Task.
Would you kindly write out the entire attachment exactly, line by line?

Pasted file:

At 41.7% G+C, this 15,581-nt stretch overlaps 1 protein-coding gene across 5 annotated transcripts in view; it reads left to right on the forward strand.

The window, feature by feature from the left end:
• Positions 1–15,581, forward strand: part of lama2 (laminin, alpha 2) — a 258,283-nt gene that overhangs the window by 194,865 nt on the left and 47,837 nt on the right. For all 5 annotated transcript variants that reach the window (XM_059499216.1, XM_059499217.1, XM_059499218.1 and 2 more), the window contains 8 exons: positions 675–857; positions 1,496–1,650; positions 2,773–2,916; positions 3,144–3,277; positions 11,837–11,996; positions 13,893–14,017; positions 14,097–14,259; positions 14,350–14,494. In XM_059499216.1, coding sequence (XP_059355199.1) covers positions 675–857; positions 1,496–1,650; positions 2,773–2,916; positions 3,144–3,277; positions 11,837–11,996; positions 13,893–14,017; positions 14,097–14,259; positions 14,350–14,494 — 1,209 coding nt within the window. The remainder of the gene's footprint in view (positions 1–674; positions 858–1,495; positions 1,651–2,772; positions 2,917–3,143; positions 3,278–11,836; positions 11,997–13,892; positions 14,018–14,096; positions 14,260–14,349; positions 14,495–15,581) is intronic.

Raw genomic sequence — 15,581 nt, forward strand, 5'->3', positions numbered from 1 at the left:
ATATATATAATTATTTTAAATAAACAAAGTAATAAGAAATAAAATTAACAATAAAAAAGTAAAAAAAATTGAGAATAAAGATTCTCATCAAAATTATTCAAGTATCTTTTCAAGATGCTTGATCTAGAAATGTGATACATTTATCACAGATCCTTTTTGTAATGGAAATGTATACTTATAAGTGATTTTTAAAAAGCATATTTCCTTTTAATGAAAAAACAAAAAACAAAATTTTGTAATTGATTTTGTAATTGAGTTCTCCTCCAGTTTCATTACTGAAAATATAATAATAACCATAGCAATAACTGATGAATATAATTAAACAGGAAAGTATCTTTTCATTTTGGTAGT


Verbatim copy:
At 41.7% G+C, this 15,581-nt stretch overlaps 1 protein-coding gene across 5 annotated transcripts in view; it reads left to right on the forward strand.

The window, feature by feature from the left end:
• Positions 1–15,581, forward strand: part of lama2 (laminin, alpha 2) — a 258,283-nt gene that overhangs the window by 194,865 nt on the left and 47,837 nt on the right. For all 5 annotated transcript variants that reach the window (XM_059499216.1, XM_059499217.1, XM_059499218.1 and 2 more), the window contains 8 exons: positions 675–857; positions 1,496–1,650; positions 2,773–2,916; positions 3,144–3,277; positions 11,837–11,996; positions 13,893–14,017; positions 14,097–14,259; positions 14,350–14,494. In XM_059499216.1, coding sequence (XP_059355199.1) covers positions 675–857; positions 1,496–1,650; positions 2,773–2,916; positions 3,144–3,277; positions 11,837–11,996; positions 13,893–14,017; positions 14,097–14,259; positions 14,350–14,494 — 1,209 coding nt within the window. The remainder of the gene's footprint in view (positions 1–674; positions 858–1,495; positions 1,651–2,772; positions 2,917–3,143; positions 3,278–11,836; positions 11,997–13,892; positions 14,018–14,096; positions 14,260–14,349; positions 14,495–15,581) is intronic.

Raw genomic sequence — 15,581 nt, forward strand, 5'->3', positions numbered from 1 at the left:
ATATATATAATTATTTTAAATAAACAAAGTAATAAGAAATAAAATTAACAATAAAAAAGTAAAAAAAATTGAGAATAAAGATTCTCATCAAAATTATTCAAGTATCTTTTCAAGATGCTTGATCTAGAAATGTGATACATTTATCACAGATCCTTTTTGTAATGGAAATGTATACTTATAAGTGATTTTTAAAAAGCATATTTCCTTTTAATGAAAAAACAAAAAACAAAATTTTGTAATTGATTTTGTAATTGAGTTCTCCTCCAGTTTCATTACTGAAAATATAATAATAACCATAGCAATAACTGATGAATATAATTAAACAGGAAAGTATCTTTTCATTTTGGTAGT